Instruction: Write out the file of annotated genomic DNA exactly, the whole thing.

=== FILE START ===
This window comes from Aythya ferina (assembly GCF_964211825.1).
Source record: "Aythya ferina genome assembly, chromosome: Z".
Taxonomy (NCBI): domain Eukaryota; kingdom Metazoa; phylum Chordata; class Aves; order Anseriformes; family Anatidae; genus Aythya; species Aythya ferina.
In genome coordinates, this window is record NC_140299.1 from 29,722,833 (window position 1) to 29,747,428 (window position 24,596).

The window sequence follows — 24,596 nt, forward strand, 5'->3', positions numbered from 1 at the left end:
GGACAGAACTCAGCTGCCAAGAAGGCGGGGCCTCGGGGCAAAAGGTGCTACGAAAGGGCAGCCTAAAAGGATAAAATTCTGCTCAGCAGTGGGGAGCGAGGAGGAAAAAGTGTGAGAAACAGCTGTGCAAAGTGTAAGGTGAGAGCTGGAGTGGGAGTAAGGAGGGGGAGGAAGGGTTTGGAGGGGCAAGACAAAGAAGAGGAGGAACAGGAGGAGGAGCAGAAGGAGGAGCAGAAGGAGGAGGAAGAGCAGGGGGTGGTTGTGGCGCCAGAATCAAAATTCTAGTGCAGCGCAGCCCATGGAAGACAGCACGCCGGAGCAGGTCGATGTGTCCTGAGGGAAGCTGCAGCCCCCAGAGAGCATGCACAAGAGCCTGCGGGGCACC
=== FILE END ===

This window comes from Aythya ferina (assembly GCF_964211825.1).
Source record: "Aythya ferina genome assembly, chromosome: Z".
Taxonomy (NCBI): domain Eukaryota; kingdom Metazoa; phylum Chordata; class Aves; order Anseriformes; family Anatidae; genus Aythya; species Aythya ferina.
In genome coordinates, this window is record NC_140299.1 from 29,722,833 (window position 1) to 29,747,428 (window position 24,596).

The window sequence follows — 24,596 nt, forward strand, 5'->3', positions numbered from 1 at the left end:
GGACAGAACTCAGCTGCCAAGAAGGCGGGGCCTCGGGGCAAAAGGTGCTACGAAAGGGCAGCCTAAAAGGATAAAATTCTGCTCAGCAGTGGGGAGCGAGGAGGAAAAAGTGTGAGAAACAGCTGTGCAAAGTGTAAGGTGAGAGCTGGAGTGGGAGTAAGGAGGGGGAGGAAGGGTTTGGAGGGGCAAGACAAAGAAGAGGAGGAACAGGAGGAGGAGCAGAAGGAGGAGCAGAAGGAGGAGGAAGAGCAGGGGGTGGTTGTGGCGCCAGAATCAAAATTCTAGTGCAGCGCAGCCCATGGAAGACAGCACGCCGGAGCAGGTCGATGTGTCCTGAGGGAAGCTGCAGCCCCCAGAGAGCATGCACAAGAGCCTGCGGGGCACC